Children of Blood and Bone

Children of Blood and Bone

by

Tomi Adeyemi

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Binta Character Analysis

Binta is a servant in King Saran’s palace and is Amari’s only friend. From the time they were young, the princess and the divîner were very close, imagining someday escaping the palace and seeing Orïsha together. Binta comforted Amari when her family was cruel to her, one day finding and gifting an old headdress to Amari. One day, King Saran brought Binta to the throne room to see the effects of the scroll firsthand. When it unleashed her ability to do light magic, Saran killed Binta immediately. In that moment Amari, watching from behind a curtain, steeled herself against her father and realized that she would need to fight back.

Binta Quotes in Children of Blood and Bone

The Children of Blood and Bone quotes below are all either spoken by Binta or refer to Binta. For each quote, you can also see the other characters and themes related to it (each theme is indicated by its own dot and icon, like this one:
Prejudice and Inequality Theme Icon
). Note: all page numbers and citation info for the quotes below refer to the Henry Holt and Co. edition of Children of Blood and Bone published in 2018.
Chapter Sixty-Eight Quotes

Binta’s voice rings loud. The sight of her blood fills my head. I can avenge her now. I can cut Father down. While the maji take out the guards, my sword can free Father of his head. Retribution for all his massacres, every poor soul he ever killed […].

Related Characters: Amari (speaker), Binta, King Saran
Page Number: 443
Explanation and Analysis:
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Children of Blood and Bone PDF

Binta Character Timeline in Children of Blood and Bone

The timeline below shows where the character Binta appears in Children of Blood and Bone. The colored dots and icons indicate which themes are associated with that appearance.
Chapter Three
Duty to Family vs. Self Theme Icon
...with gossipy nobility as her mother criticizes her every move. A servant warns Amari that Binta, a divîner servant and Amari’s only friend, was escorted to Amari’s father, King Saran. (full context)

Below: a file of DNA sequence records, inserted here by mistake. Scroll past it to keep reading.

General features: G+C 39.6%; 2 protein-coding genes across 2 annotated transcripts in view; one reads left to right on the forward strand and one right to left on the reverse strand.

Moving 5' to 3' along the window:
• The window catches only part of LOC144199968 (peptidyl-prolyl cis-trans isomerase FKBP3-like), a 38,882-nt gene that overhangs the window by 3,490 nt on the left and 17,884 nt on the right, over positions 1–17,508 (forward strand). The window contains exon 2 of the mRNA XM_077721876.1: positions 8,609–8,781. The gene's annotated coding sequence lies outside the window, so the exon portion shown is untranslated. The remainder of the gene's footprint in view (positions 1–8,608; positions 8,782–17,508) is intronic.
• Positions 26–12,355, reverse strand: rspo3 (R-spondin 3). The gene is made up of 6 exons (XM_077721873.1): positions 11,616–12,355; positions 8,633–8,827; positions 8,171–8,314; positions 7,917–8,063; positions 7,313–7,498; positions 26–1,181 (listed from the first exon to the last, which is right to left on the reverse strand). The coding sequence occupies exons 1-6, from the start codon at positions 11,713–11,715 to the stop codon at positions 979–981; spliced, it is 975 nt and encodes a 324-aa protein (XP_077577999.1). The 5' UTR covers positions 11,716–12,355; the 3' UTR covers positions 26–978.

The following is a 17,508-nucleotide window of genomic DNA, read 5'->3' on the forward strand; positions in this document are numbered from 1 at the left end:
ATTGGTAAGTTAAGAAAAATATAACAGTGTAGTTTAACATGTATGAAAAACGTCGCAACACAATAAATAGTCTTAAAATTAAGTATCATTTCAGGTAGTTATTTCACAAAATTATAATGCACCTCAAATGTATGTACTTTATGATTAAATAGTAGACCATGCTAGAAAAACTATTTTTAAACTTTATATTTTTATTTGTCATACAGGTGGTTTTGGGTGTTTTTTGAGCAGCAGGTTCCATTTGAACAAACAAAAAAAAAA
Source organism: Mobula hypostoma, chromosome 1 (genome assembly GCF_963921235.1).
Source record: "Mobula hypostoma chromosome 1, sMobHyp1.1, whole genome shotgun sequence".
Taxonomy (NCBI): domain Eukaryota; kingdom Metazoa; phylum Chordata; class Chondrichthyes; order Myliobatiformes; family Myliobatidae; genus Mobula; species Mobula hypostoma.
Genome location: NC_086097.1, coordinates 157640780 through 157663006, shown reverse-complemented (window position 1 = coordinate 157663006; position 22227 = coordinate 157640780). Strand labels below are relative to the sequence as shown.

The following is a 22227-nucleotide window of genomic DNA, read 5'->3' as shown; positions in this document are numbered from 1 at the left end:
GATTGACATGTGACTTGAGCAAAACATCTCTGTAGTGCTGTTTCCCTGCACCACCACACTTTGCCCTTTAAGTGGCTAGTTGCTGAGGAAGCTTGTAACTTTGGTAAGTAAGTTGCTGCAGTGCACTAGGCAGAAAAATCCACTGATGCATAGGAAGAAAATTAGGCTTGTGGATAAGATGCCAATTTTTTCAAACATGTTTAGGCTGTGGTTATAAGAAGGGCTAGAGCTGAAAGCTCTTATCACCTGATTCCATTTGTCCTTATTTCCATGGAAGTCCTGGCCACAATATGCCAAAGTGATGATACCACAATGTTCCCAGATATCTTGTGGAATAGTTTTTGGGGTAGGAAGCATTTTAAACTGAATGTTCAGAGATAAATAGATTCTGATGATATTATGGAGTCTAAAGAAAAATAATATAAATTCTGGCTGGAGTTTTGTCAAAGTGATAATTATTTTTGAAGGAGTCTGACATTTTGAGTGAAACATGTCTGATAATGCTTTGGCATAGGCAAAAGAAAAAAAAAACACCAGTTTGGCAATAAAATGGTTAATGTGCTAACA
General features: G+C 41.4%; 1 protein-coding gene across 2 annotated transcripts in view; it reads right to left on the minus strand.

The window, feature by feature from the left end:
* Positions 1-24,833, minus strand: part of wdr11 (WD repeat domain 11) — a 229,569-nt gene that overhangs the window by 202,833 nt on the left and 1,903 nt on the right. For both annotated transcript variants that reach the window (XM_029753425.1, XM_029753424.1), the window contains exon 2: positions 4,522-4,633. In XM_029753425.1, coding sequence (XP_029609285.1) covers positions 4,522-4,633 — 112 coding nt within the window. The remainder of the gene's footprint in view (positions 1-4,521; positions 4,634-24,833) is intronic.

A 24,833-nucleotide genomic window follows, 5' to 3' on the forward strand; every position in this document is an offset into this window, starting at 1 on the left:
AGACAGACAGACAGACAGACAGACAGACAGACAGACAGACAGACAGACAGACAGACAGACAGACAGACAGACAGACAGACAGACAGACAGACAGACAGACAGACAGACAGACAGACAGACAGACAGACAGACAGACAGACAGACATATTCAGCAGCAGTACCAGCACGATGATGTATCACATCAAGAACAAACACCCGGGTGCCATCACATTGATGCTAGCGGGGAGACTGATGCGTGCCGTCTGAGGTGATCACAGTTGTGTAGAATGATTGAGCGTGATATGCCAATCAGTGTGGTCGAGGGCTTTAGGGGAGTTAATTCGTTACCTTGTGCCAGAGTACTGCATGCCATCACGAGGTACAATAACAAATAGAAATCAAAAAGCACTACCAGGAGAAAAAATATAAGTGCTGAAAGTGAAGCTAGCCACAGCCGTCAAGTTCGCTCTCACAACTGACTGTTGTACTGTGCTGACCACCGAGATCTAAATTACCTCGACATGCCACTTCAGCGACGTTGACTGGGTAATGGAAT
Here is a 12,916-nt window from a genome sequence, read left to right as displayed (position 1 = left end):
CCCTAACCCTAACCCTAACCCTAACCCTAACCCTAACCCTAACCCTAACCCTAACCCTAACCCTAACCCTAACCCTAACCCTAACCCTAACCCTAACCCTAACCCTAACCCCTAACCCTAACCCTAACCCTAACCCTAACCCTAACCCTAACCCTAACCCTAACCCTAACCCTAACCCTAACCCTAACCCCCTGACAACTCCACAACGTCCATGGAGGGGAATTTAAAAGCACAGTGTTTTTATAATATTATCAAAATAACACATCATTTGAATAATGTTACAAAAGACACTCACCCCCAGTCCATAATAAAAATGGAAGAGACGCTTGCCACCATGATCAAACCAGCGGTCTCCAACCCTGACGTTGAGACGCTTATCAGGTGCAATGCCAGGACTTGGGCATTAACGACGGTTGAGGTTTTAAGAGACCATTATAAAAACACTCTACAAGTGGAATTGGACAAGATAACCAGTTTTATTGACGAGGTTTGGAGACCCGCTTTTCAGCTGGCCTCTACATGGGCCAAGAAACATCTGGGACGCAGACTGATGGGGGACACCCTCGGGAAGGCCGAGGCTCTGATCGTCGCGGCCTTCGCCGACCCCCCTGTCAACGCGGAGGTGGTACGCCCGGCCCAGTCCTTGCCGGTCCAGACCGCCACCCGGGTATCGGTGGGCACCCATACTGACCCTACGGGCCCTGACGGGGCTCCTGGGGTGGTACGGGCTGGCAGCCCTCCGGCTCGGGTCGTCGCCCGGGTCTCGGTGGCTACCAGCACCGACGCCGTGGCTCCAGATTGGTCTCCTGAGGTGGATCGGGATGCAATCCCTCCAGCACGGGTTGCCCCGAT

Prejudice and Inequality Theme Icon
Duty to Family vs. Self Theme Icon
Faith and Tradition Theme Icon
Worried that Binta may be in trouble with her father, King Saran, Amari excuses herself from the room... (full context)
Prejudice and Inequality Theme Icon
Horrified, Amari watches as Binta is dragged into the room by guards. When Kaea forces her to hold the scroll,... (full context)
Prejudice and Inequality Theme Icon
Duty to Family vs. Self Theme Icon
Suddenly, King Saran stabs Binta in the chest with his sword, killing her instantly. Amari runs out of the room... (full context)
Chapter Thirteen
Duty to Family vs. Self Theme Icon
Cycles of Violence Theme Icon
...they worry it won’t be enough for the whole journey. Amari pulls out the headdress Binta once gave her and offers it. Zélie, seeing her sadness, feels a wave of empathy... (full context)
Chapter Fifteen
Prejudice and Inequality Theme Icon
Duty to Family vs. Self Theme Icon
As Amari, Tzain, and Zélie clamber up a mountainside, Amari reminisces about Binta. With a pang, she remembers their dream to travel the world together, a dream that... (full context)
Chapter Sixteen
Duty to Family vs. Self Theme Icon
...heart is in his throat as he remembers the day he cut Amari’s back, when Binta slipped into the infirmary and brought the old headdress to comfort Amari. Inan thinks that... (full context)
Chapter Twenty-Two
Prejudice and Inequality Theme Icon
Duty to Family vs. Self Theme Icon
...have been traversing the desert for days now. As they walk, Amari remembers dreaming with Binta about traveling the world. She remembers that her father warned her that Grounders, divîners with... (full context)
Chapter Twenty-Eight
Duty to Family vs. Self Theme Icon
Cycles of Violence Theme Icon
...position. Tzain tells Amari that she doesn’t have to fight. She’s tempted, but, thinking of Binta, Amari swallows her fear and says she wants to stay. The boats surge into the... (full context)
Chapter Thirty-Four
Duty to Family vs. Self Theme Icon
Cycles of Violence Theme Icon
Amari also feels heartened that they are closer to bringing back magic and to avenging Binta. Tzain tries to convince Amari that she should go home to avoid having to kill... (full context)
Chapter Forty-Nine
Cycles of Violence Theme Icon
As Kwame throws questions at Amari, he punches and stabs Tzain. Amari cries, thinking of Binta and others who have suffered for her. (full context)
Chapter Sixty-Eight
Faith and Tradition Theme Icon
Cycles of Violence Theme Icon
...unafraid to use her sword if need be. She feels a righteous anger, thinking of Binta and all the other maji who have suffered and died because of this man. She... (full context)
Chapter Seventy-Six
Duty to Family vs. Self Theme Icon
...just how wrong Saran was, and to begin to right his wrongs. She thinks of Binta, and, in her head, apologizes to her for not being able to do more. (full context)